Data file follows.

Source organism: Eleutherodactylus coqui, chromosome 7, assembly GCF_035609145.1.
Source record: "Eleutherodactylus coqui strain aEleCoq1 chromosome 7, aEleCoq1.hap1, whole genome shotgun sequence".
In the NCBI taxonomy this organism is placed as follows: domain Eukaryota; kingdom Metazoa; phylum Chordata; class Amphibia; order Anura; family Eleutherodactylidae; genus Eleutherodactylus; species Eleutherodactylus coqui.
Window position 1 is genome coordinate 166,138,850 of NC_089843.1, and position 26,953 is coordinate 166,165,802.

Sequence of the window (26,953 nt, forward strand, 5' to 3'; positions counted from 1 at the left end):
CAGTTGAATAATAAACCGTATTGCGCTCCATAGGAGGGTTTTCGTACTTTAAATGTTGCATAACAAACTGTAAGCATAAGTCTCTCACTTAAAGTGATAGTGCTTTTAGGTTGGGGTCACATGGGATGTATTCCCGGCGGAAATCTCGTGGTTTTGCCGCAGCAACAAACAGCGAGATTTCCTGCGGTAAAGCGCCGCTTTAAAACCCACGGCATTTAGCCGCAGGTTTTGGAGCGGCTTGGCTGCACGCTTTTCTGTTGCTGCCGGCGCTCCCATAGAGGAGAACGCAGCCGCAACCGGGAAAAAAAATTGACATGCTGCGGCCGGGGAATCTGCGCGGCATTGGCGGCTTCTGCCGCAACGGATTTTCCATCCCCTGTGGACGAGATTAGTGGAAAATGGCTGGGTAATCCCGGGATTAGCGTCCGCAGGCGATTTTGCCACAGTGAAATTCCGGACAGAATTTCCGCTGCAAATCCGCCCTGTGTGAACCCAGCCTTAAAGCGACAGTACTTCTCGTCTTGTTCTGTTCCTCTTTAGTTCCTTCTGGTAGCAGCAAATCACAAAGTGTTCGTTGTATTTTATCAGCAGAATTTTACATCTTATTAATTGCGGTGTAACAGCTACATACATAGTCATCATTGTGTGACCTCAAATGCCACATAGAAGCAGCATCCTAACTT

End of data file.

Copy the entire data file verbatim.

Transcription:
Source organism: Eleutherodactylus coqui, chromosome 7, assembly GCF_035609145.1.
Source record: "Eleutherodactylus coqui strain aEleCoq1 chromosome 7, aEleCoq1.hap1, whole genome shotgun sequence".
In the NCBI taxonomy this organism is placed as follows: domain Eukaryota; kingdom Metazoa; phylum Chordata; class Amphibia; order Anura; family Eleutherodactylidae; genus Eleutherodactylus; species Eleutherodactylus coqui.
Window position 1 is genome coordinate 166,138,850 of NC_089843.1, and position 26,953 is coordinate 166,165,802.

Sequence of the window (26,953 nt, forward strand, 5' to 3'; positions counted from 1 at the left end):
CAGTTGAATAATAAACCGTATTGCGCTCCATAGGAGGGTTTTCGTACTTTAAATGTTGCATAACAAACTGTAAGCATAAGTCTCTCACTTAAAGTGATAGTGCTTTTAGGTTGGGGTCACATGGGATGTATTCCCGGCGGAAATCTCGTGGTTTTGCCGCAGCAACAAACAGCGAGATTTCCTGCGGTAAAGCGCCGCTTTAAAACCCACGGCATTTAGCCGCAGGTTTTGGAGCGGCTTGGCTGCACGCTTTTCTGTTGCTGCCGGCGCTCCCATAGAGGAGAACGCAGCCGCAACCGGGAAAAAAAATTGACATGCTGCGGCCGGGGAATCTGCGCGGCATTGGCGGCTTCTGCCGCAACGGATTTTCCATCCCCTGTGGACGAGATTAGTGGAAAATGGCTGGGTAATCCCGGGATTAGCGTCCGCAGGCGATTTTGCCACAGTGAAATTCCGGACAGAATTTCCGCTGCAAATCCGCCCTGTGTGAACCCAGCCTTAAAGCGACAGTACTTCTCGTCTTGTTCTGTTCCTCTTTAGTTCCTTCTGGTAGCAGCAAATCACAAAGTGTTCGTTGTATTTTATCAGCAGAATTTTACATCTTATTAATTGCGGTGTAACAGCTACATACATAGTCATCATTGTGTGACCTCAAATGCCACATAGAAGCAGCATCCTAACTT